The College has been hitting the headlines recently, with our President playing a leading role in national conversations around racism in society and the mental health impact of the pandemic.
The Royal College of Psychiatrists was mentioned on the BBC News at Six and Ten as a part of a special report by Hugh Pym, Health Editor.
We described to the BBC how social isolation, loneliness, stress, anxiety and bereavement are all factors that have led to an increase in workload for mental health services in the last year.
Mental health and the pandemic
Dr Adrian James, President of the Royal College of Psychiatrists, was recently interviewed by The Observer about the mental health impact of the pandemic.
Dr James said:
"If you look at the last pandemic – at the beginning of the last century – we know that the mental health effects really spun out over a couple of years beyond it.
“In similar disasters, we know that the mental health effects tend to go on once the physical effects are under control. So it’s of great concern.
“Our services were already in a very challenging position. We know that we weren’t able to provide for everyone that needed mental health care before the pandemic."
He also had comment pieces published by The BMJ and Mental Health Today.
The Times published a letter from Dr Adrian James responding to the report from the Commission on Race and Ethnic Disparities.
Dr James described the report as "disappointing" because it "failed to take notice of the compelling evidence that racial disparities in health and particularly in mental health are driven in large part by social factors that are structurally determined."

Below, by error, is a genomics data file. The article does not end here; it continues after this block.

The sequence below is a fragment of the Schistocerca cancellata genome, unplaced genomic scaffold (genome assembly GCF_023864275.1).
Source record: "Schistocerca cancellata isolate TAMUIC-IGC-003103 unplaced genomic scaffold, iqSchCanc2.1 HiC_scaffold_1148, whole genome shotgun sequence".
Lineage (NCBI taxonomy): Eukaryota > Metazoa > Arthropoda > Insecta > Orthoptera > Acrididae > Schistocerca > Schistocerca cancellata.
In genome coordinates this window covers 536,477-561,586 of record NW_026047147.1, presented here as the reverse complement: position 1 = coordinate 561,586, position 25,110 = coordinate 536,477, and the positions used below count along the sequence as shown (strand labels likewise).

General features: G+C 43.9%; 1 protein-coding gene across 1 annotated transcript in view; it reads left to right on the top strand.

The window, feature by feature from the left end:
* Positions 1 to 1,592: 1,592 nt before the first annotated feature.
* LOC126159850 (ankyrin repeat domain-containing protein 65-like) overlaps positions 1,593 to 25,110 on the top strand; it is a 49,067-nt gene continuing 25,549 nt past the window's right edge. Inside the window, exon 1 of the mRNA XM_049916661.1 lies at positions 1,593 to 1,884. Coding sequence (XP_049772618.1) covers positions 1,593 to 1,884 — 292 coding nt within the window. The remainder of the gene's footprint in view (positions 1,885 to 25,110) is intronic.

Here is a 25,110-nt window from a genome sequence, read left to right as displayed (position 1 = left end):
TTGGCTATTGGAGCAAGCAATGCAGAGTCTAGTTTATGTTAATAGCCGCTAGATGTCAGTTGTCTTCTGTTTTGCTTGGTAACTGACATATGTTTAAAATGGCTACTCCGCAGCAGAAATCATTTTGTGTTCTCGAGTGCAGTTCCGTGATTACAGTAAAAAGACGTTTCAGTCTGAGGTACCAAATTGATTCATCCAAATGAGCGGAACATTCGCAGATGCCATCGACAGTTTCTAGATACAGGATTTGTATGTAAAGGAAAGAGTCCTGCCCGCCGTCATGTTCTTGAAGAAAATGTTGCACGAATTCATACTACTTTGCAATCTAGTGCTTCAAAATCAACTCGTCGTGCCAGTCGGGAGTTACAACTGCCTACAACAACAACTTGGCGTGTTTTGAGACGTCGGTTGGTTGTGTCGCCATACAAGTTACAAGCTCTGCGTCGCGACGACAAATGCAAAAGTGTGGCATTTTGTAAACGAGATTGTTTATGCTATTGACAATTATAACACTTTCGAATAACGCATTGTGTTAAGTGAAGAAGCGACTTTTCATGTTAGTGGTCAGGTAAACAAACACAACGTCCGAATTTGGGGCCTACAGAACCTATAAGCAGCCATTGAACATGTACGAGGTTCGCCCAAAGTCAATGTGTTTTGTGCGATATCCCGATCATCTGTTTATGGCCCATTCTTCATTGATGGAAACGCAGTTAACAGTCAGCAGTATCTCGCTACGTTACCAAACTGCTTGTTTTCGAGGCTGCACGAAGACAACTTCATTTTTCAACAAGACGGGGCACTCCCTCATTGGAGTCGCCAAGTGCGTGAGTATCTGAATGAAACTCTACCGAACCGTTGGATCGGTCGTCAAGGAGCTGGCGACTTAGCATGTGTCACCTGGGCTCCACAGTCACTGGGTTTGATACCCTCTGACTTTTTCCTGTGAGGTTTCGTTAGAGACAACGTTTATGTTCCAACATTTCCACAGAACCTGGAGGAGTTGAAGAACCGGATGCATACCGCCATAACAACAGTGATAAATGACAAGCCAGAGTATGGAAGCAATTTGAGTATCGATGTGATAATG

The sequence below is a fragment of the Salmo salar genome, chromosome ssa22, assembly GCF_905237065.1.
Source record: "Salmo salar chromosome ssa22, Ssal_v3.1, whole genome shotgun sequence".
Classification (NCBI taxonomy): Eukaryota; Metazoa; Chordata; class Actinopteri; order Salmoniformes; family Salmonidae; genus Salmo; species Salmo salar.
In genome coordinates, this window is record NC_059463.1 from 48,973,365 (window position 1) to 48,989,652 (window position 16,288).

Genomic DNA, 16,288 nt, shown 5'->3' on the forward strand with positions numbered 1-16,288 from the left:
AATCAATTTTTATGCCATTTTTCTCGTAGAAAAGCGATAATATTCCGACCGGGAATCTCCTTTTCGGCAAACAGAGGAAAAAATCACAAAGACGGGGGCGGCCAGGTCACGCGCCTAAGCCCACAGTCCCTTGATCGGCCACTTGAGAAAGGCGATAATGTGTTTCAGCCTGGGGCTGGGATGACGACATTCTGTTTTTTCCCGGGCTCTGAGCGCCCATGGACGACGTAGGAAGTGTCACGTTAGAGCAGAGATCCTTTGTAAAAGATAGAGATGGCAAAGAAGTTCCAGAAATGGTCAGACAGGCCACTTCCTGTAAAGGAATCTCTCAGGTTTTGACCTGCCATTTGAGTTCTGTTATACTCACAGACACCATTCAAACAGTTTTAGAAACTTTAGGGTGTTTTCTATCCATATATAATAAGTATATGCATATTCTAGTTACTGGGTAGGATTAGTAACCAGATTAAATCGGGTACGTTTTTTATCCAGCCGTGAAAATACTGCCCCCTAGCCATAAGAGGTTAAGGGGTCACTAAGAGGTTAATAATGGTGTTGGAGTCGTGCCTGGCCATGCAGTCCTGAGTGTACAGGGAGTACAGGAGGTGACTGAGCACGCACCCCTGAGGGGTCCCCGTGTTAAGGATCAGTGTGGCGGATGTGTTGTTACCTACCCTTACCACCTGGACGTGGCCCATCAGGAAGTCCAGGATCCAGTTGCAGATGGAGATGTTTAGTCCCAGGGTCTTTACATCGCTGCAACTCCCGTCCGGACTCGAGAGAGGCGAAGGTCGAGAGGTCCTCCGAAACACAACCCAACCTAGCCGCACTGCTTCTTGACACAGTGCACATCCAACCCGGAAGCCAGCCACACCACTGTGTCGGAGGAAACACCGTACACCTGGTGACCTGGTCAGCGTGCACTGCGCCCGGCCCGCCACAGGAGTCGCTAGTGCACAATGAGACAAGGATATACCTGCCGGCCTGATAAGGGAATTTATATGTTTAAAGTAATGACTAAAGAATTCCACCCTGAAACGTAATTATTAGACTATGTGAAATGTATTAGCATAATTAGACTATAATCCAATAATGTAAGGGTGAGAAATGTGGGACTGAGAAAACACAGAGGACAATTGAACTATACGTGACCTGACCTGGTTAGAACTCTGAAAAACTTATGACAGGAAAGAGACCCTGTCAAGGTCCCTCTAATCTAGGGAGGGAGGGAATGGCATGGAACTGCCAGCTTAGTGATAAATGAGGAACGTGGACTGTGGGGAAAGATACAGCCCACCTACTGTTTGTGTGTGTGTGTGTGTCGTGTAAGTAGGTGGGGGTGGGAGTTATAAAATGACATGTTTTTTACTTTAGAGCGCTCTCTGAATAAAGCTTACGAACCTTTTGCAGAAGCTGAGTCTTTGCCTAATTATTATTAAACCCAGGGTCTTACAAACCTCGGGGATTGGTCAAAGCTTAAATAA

"The authors have chosen to invalidate a substantial body of research in this field as well as the lived experience of thousands of people from ethnic minority backgrounds."
The College's Addiction Faculty recently highlighted deep cuts to youth services. Our analysis revealed that funding has been cut by £26m.
Dr Emily Finch, vice-chair, said the cuts were "completely unsustainable and unbelievably short-sighted. We need to wake up to the fact that money spent on addiction services saves the NHS a whole lot more in the long run, whether that's in A&E or in other
mental health services". The story received widespread coverage on the BBC Radio 1/2/4/5Live bulletins, as well as by BBC News Online, The BMJ, MailOnline and The Evening Standard.
Dr Finch has also recently warned of an increase in alcohol dependency as a result of the pandemic:
"A lot of people are drinking more during lockdown. Some will be able to stop but others might go on to develop a serious problem. Services can help but they are underfunded to cope with the increase in demand.”
Her comments were broadcast by BBC News, BBC Breakfast and the full range of BBC radio stations.